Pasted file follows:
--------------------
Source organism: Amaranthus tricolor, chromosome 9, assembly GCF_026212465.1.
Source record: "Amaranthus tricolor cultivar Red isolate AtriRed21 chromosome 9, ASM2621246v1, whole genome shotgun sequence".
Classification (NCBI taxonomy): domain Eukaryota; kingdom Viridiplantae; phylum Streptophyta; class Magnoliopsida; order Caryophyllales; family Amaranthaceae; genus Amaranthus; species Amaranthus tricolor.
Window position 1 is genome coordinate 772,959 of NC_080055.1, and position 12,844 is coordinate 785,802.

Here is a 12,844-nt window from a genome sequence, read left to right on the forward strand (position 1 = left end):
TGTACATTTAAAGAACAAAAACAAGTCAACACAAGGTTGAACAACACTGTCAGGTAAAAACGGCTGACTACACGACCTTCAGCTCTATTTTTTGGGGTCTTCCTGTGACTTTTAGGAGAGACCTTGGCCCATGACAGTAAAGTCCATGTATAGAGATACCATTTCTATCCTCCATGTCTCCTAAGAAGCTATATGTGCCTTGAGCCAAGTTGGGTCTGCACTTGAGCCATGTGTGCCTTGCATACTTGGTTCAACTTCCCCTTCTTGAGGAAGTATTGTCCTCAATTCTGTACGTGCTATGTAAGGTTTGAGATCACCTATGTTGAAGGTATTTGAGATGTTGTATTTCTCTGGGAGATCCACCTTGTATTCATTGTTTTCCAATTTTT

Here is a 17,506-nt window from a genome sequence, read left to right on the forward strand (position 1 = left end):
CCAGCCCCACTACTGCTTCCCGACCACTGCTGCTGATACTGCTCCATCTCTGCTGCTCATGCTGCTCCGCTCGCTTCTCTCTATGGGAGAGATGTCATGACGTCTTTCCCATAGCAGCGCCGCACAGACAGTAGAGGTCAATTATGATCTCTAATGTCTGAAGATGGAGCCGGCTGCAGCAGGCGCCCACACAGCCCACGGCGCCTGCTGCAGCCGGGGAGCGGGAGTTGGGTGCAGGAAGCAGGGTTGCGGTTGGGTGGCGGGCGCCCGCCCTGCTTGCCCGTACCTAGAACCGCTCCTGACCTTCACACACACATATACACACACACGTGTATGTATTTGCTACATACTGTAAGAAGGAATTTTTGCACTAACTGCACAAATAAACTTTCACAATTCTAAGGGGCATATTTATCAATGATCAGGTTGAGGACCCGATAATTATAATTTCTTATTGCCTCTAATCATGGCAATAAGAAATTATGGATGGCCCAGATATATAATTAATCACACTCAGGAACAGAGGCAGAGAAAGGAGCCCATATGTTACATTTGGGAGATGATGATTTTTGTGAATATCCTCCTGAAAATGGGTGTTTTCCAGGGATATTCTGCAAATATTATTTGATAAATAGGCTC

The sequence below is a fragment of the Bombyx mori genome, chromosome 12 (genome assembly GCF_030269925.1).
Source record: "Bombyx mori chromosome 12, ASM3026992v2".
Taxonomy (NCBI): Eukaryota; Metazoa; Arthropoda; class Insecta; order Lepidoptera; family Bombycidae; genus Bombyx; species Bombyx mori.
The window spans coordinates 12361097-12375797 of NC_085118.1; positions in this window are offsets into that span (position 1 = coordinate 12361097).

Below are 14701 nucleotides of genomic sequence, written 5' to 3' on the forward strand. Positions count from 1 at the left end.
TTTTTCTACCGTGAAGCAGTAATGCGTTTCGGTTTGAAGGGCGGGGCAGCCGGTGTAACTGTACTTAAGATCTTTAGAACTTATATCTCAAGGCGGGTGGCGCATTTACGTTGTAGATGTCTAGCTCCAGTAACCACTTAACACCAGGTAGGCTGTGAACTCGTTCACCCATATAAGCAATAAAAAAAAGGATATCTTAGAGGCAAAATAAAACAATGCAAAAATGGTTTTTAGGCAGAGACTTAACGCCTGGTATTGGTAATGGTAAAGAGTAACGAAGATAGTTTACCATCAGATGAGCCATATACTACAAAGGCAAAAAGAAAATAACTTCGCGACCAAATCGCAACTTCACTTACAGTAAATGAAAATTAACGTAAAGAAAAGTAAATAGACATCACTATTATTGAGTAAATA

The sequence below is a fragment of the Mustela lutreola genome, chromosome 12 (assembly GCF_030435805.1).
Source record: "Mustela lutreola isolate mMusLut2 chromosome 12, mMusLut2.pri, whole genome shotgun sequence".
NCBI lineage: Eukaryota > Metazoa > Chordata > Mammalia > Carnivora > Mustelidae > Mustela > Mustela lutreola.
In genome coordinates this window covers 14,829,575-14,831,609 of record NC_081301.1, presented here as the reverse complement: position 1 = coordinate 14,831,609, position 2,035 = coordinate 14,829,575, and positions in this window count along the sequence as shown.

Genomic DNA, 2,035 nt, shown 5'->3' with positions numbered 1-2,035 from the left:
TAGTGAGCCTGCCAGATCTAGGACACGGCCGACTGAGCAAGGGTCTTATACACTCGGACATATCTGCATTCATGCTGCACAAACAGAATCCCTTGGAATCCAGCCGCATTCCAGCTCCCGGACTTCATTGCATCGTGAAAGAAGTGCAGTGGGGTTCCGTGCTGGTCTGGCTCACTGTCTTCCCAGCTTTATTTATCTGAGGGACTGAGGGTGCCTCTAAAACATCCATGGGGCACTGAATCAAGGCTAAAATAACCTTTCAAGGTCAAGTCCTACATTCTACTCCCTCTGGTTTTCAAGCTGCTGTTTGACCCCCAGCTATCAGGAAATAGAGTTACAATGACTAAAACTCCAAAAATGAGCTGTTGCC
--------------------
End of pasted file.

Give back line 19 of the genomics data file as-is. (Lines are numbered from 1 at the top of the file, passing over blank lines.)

Genomic DNA, 2,035 nt, shown 5'->3' with positions numbered 1-2,035 from the left: